Proposed changes

The reports make some suggestions or changes which would affect the capacity of the countries concerned, including:

  • Reducing the complexity and cost of donor processes (SL p.10)
  • Taking care in using the European model of statehood as a basis for statebuilding in Africa (SL p. 7). Pay more attention to “good enough governance” – supporting systems, structures and approaches which represent the basic set of conditions for a functioning state and are appropriate for the local context (East Timor p.23). This implies getting away from the goal of international best practice – the application of one solution across a range of countries. Solutions need customization and what is “good enough” would vary for each country and would likely vary even between central and provincial levels in the same country.
  • Revaluating the level of risk donors are willing to accept and recognizing that empowering governments to manage their revenues is an essential step that must be taken (SL p.4).  This would boost confidence in national systems (Afghan p.22).    
  • More publicity about the details of aid agreements and budgets to give civil society sufficient information to hold their own representatives’ to account (SL p.13).
  • “Attempts to reduce corruption must go hand in hand with Public Service Reform and salary increases” (SL p. 13).
  • Developing a better system of capacity building that is less donor dependent and “slowly evolves out of the present system that rests on outside inputs to make government work” (SL p. 24) including an alternative to top ups and harmonization of PIUs.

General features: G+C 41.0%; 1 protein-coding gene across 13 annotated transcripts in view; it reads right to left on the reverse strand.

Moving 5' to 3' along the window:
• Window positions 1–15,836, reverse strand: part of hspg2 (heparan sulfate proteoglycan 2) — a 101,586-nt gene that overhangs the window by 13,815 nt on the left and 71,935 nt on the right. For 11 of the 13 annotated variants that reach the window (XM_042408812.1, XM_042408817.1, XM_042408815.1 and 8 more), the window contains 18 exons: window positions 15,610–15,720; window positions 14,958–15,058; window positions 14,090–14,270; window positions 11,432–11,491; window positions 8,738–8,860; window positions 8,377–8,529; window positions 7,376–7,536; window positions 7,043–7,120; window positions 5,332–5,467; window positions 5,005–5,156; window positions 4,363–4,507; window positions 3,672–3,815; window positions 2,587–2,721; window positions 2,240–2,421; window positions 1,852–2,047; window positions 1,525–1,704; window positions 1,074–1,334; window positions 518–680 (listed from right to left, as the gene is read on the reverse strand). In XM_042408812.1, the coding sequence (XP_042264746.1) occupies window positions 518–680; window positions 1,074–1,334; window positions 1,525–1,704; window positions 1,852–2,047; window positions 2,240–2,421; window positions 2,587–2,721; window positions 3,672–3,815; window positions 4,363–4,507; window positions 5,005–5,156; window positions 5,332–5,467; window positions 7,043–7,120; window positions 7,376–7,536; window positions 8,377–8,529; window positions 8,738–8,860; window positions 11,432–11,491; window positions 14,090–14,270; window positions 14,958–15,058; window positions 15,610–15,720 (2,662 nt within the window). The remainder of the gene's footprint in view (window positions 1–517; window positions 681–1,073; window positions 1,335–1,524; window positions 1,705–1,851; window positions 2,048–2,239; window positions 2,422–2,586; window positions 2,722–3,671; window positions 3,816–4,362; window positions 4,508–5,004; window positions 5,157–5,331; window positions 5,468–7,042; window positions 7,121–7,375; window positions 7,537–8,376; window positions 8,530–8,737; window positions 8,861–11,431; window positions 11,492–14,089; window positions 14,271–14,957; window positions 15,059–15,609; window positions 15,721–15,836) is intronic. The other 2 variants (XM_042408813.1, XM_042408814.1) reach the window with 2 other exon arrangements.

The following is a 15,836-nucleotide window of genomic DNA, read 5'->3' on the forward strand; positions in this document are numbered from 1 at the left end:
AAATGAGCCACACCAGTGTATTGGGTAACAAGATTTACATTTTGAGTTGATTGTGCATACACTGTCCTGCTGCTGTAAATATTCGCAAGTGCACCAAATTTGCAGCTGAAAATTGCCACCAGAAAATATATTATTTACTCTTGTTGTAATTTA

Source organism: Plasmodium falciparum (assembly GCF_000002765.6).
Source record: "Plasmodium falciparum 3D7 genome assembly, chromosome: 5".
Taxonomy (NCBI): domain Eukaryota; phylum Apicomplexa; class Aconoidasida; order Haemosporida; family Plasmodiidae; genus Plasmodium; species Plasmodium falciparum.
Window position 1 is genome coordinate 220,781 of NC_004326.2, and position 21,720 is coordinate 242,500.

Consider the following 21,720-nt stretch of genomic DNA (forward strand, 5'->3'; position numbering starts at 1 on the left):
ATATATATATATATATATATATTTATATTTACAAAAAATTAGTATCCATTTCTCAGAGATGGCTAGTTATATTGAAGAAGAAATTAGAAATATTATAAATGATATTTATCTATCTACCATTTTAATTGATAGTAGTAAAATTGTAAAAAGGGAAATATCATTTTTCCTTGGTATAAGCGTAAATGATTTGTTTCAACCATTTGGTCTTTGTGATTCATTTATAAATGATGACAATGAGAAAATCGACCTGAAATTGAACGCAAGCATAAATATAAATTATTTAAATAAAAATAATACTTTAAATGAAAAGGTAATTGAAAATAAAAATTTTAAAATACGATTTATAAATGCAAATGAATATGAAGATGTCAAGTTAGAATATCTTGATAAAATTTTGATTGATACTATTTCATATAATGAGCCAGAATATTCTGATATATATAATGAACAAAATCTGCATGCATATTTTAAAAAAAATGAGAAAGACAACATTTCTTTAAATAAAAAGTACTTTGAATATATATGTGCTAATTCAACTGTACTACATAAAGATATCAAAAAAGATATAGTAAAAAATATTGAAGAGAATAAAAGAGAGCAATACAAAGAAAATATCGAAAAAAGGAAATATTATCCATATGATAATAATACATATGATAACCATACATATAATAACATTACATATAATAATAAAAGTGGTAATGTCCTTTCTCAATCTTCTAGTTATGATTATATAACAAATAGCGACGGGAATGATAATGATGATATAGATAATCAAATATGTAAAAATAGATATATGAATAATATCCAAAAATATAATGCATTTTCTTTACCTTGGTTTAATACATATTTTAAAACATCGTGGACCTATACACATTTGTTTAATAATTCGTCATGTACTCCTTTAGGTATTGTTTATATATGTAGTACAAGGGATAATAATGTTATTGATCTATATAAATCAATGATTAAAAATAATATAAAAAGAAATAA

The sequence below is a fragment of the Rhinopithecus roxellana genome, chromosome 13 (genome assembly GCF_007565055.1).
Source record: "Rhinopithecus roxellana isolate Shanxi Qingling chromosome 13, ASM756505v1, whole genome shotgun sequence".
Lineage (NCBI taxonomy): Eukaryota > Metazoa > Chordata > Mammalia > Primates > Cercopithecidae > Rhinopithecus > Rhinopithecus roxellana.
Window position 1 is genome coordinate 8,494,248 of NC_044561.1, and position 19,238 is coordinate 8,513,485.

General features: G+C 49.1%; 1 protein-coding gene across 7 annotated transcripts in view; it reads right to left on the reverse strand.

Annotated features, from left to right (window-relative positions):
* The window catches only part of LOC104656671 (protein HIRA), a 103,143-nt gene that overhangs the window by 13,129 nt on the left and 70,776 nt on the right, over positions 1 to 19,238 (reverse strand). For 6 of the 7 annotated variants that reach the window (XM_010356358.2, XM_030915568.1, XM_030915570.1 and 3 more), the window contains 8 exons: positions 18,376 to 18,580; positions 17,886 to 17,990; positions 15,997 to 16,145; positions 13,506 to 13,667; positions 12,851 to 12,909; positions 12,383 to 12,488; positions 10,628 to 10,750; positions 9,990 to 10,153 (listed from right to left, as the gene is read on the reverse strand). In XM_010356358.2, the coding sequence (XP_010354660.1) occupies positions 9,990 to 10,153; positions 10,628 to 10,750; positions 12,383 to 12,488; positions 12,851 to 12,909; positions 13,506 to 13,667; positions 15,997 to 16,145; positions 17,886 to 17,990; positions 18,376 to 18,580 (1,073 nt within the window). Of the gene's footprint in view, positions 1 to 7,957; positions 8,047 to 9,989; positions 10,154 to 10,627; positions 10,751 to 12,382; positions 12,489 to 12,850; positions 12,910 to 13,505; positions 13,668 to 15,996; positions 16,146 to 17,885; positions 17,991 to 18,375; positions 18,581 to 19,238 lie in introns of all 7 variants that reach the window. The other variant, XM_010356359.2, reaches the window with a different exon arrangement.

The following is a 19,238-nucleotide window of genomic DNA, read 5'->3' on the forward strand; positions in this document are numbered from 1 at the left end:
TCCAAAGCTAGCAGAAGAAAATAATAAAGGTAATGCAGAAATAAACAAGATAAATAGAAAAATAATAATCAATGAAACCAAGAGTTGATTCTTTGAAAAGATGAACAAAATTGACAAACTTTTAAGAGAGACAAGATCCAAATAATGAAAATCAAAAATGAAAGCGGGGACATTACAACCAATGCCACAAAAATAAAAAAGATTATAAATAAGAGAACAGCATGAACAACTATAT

• More attention to the strategic and effective use of technical assistance and the identification of effective capacity transfer and phase out strategies (East Timor p. 27). 
  • Considering the human dynamics in place in Sierra Leone and how they might provide useful guidance in other countries, particularly the fact that there appears to have been “the right people in the right place at the right time” (SL p. 25). 
  • Finding a balance between large complex projects (which require sophisticated management skills that are in limited supply in developing countries) and having too many discrete activities (which allow experimentation but are demanding in terms of reporting and administration). Caution is also required when considering project size as an indicator of aid fragmentation (East Timor p. 53). 
  • Focusing on the capacity required by the context – The East Timor report suggests that, because of the low level of skills in the country, the focus in capacity development should be on basic skills such as work planning, budgeting, reporting and literacy and numeracy rather than on higher level skills (East Timor p. 28).  Soft skills such as leadership, negotiation and management are important, it says, but it is also critical to avoid importing non-indigenous values. In terms of peace building at the community level, interventions are required to build trust and develop more social cohesion.
  • Finding an appropriate and manageable division of labour among development partners so as to reduce the number of projects and the management burden associated with them (East Timor p. 51)



The reports present a rather negative overview of progress in enhancing capacity in 4 out of 6 of the countries and the constraints to doing better seem to be significant.  That said, the reports do offer a number of approaches that show promise of strengthening capacity in these countries, particularly those on Sierra Leone and Afghanistan. I would add to this list the need to come to some understanding of what capacity is required to achieve the goals set out for the country and to think about how to encourage its development. In addition, I would suggest using iterative and incremental approaches to try out new ideas through small experiments before getting into large-scale programs which attract more attention and hence are more risk averse. This process seems to have worked well in Afghanistan.


(Prepared 11 December 2009 by Heather Baser)